People and Animals in the UK

Sleeping Ruff - A 30 minute documentary film by  Vetwork UK  and  Walking Pictures

Screened in the 2004 Edinburgh International Film Festival as part of the Saltire Society Grierson Award for Short Documentary
Screened at the IAHAIO 10th International Conference on Human-Animal Interactions, Glasgow, Scotland, October 6-9, 2004.

For further information about Sleeping Ruff, including how to order a copy, please contact Susi Arnott or Stephen Blakeway.

"The impact of the Human Companion Animal Bond on the lives of homeless people was vividly described in a dramatic documentary video, Sleeping Ruff. Vetwork and Walking Pictures used cinema verite techniques to interview 'street people' in Scotland and capture their attitudes about pets in a stunning exploration of the HCAB in the lives of a marginal population."
Phil Arkow, acclaimed lecturer, author and humane educator, writing in the SCAS Journal, Autumn 2004, about the IAHAIO 10th International Conference on Human-Animal Interactions, Glasgow, Scotland, October 6-9, 2004.

Sleeping Ruff from Susi Arnott on Vimeo.

What the Big Issue in Scotland wrote about the film:

"Dog Days: A short film explores the strong bond between homeless people and their animals with tenderness, writes Catherine Coyle.

Some of the greatest partnerships ever forged have been between man and dog: Blue Peter's John Noakes and Shep, Wallace and Gromit. No one ever wanted to see the Littlest Hobo leave town because they had grown so attached to the maverick canine. It's a significant relationship and one that is difficult to penetrate. Imagine then, just how important your dog is if it's the only family you have in the world.

This is the theme explored in Sleeping Ruff, a short film being screened at this year's Edinburgh International Film Festival. The documentary captures a glimpse of nine homeless people in Edinburgh through their relationships with their dogs. 'The idea initially came when Dunedin Harbour hostel in Edinburgh made contact to discuss their pet policy', recounts vet Stephen Blakeway, from Vetwork, a charity working for appropriate animal health services and examining human-animal bonds.

Blakeway teamed up with film-maker Susi Arnott to seek out street dogs and their owners for their film. 'The way homeless people have such close attachments to animals was something I hadn't considered,' says Arnott. 'It seemed like a lot of people were prejudiced, myself included, when it came to homeless people and animals.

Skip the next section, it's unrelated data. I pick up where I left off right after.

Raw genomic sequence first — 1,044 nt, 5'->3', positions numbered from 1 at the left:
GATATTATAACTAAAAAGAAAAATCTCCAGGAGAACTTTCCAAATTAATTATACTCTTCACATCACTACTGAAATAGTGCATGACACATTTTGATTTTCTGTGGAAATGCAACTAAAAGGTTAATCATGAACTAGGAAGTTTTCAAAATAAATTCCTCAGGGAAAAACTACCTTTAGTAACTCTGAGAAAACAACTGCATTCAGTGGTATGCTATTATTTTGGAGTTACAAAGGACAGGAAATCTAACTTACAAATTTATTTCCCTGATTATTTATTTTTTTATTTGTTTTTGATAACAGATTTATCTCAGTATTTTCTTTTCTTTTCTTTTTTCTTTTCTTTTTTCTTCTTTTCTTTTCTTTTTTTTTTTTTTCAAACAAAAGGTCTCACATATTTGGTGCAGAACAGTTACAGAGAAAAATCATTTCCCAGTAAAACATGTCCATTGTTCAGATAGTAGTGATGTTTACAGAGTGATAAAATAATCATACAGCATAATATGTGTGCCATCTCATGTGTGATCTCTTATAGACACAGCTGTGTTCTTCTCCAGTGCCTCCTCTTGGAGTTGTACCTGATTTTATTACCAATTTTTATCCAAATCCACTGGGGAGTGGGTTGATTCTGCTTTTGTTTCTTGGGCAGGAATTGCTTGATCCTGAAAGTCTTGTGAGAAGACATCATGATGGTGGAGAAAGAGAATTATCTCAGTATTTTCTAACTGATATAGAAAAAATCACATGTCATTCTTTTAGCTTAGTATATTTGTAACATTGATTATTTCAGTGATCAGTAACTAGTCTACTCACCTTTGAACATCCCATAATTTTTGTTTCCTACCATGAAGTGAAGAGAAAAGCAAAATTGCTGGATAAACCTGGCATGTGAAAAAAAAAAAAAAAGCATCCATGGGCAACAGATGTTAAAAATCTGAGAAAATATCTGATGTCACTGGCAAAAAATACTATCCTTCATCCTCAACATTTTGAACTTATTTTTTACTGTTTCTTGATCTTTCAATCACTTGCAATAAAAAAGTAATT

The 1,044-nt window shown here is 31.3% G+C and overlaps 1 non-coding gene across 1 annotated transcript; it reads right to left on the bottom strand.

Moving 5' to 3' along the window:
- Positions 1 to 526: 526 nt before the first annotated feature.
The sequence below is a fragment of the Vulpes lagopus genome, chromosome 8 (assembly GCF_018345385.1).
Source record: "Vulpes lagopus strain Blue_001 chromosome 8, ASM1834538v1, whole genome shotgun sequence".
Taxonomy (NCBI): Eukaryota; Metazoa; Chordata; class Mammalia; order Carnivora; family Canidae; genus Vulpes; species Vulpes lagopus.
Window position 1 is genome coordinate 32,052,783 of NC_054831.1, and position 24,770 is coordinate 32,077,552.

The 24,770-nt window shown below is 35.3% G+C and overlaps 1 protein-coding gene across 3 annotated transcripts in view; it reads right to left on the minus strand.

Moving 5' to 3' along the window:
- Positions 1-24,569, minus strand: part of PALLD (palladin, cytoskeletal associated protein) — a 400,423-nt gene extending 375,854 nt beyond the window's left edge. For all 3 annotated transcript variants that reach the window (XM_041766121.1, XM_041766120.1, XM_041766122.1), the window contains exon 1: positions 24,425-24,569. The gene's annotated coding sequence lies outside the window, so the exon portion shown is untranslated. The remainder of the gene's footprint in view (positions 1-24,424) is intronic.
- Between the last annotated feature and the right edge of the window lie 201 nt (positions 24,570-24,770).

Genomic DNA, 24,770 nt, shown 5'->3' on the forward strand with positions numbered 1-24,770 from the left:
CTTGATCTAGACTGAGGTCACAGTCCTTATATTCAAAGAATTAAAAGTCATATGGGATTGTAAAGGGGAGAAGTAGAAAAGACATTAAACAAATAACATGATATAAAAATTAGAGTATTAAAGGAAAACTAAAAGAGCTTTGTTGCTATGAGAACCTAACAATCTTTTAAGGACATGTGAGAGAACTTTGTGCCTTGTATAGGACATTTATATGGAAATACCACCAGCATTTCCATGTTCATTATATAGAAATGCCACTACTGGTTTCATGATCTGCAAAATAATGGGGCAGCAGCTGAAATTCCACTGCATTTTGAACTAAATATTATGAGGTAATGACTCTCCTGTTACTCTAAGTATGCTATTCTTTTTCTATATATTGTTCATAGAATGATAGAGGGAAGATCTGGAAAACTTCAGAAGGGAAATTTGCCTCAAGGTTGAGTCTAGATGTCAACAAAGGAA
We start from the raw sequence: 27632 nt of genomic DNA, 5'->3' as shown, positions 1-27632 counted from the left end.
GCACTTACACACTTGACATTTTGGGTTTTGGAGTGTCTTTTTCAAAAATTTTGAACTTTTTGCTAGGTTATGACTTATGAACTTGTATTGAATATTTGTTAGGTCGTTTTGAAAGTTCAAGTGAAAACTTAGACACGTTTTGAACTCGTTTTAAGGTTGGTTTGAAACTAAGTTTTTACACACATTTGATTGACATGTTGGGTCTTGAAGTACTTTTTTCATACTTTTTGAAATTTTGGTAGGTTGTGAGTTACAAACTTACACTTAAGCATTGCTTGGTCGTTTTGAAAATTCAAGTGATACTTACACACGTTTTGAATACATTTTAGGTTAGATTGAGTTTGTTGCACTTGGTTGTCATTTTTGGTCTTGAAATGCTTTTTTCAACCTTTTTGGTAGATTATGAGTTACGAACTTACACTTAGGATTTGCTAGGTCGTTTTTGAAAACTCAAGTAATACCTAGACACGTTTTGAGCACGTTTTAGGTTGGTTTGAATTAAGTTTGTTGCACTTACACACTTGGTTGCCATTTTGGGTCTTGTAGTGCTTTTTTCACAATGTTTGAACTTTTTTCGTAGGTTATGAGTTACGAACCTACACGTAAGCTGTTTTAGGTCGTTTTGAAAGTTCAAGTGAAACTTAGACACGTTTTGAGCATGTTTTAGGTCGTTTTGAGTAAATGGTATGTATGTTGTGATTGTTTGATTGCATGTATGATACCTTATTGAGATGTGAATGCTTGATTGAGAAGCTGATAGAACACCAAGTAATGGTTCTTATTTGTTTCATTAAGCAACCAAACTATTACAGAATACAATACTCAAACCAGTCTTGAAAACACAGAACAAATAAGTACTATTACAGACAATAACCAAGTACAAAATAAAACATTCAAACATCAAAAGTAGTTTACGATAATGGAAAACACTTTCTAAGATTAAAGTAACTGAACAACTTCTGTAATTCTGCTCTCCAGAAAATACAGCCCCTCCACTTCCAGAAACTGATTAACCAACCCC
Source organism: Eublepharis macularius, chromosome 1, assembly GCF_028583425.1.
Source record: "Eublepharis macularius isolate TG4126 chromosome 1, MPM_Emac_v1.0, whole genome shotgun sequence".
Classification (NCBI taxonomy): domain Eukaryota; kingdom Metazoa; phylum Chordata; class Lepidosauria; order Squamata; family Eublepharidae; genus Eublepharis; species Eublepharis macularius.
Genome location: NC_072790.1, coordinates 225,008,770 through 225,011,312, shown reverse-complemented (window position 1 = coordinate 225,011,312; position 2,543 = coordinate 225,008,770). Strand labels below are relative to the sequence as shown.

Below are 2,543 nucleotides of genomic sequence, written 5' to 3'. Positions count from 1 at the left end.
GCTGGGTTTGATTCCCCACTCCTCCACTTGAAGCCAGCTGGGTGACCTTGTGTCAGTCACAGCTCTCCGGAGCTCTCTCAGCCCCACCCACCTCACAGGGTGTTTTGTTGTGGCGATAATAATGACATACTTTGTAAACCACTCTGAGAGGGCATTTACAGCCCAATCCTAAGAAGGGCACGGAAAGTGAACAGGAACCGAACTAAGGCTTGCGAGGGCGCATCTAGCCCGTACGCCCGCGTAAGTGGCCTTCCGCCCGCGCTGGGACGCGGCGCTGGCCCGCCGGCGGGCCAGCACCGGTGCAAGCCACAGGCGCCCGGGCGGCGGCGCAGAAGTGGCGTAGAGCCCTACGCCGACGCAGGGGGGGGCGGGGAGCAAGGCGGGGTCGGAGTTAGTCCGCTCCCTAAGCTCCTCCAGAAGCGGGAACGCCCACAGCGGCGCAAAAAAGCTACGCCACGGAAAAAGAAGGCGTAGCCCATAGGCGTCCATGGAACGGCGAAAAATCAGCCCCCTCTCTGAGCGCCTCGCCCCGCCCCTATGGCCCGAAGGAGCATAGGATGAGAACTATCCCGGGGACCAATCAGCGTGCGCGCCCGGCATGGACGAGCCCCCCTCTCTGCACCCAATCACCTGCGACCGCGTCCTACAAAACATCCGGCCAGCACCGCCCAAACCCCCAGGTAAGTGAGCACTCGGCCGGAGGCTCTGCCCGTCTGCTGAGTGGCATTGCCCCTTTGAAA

'Stephen had told me that street dogs are often healthier than many 'sitting room' dogs, for example. When I heard that I became convinced that this was a film that needed to be made.'

What Sleeping Ruff gently shows is that as the people in the film become more excluded and isolated, their dogs become absolutely central to their existence and in many cases, their only reason for waking up in the morning.

Alan reckons he'd be in jail if it wasn't for Holly. 'She keeps me on the straight and narrow because I spend my drinking money on food for her,' says Alan. 'She's like my wee bairn now. For some people who don't have families, their dogs are their only company.' Faced with the prospect of another cold night on the street or a place in a hostel, every single dog owner was adamant that if their dog couldn't remain with them, they'd stay on the street.

'I only go places where my dog will be allowed in,' says Chrissie, who is searching for her runaway dog, Crow. 'I prefer dogs to people. They protect you on the street, barking to warn the owner. There's an unconditional love that you get from your dog. l'm going to hunt the country till I find him again.'

The film-makers hope that Sleeping Ruff will become a training tool for those working in the field, highlighting the importance of the bond between human and animal. In a broader sense, the film aims to dispel some of the myths about home-less people and their pets and with almost no narration, the dog owners give an honest and heartfelt account of their relationships. As one interviewee states: 'I'd turn down a house if the dogs weren't allowed. I'd choose to sleep rough to stay with them.'

Sleeping Ruff screened in the 2004 Edinburgh International Film Festival as part of the Saltire Society Grierson Award for Short Documentary, a scheme that supports Scottish talent."

Rabbiting On - A short film collaboration between Vetwork UK and Walking Pictures.

This is another exploration of the Human/Companion animal bond. “Animal Assisted Therapy” is a type of therapy that involves animals as a form of treatment. This film shows one person’s therapeutic relationship to his pet animals.

Jamie and rabbits from Susi Arnott on Vimeo.

Jamie is 20 and has had anorexia since his teens. Cast adrift at 16 from the Child & Adolescent Mental Health Services that had been helping him, and unable to meet criteria for Adult Services (partly because he couldn’t tick the box that asked if his periods had stopped!), he got himself some pet rabbits and spends time with them to quieten down his ‘Eating Disorder Voice’ when things get rough.

Animal assisted therapy does lack a controlled-trials evidence-base. Due to the lack of good data, particularly longitudinal studies showing long-term outcomes, it has many critics. The individual portrayed in this film certainly seems to have benefited from his personal Companion Animal bond, however it is unlikely this could be used as an “off the peg” approach to mental health issues.


Community level animal health and welfare services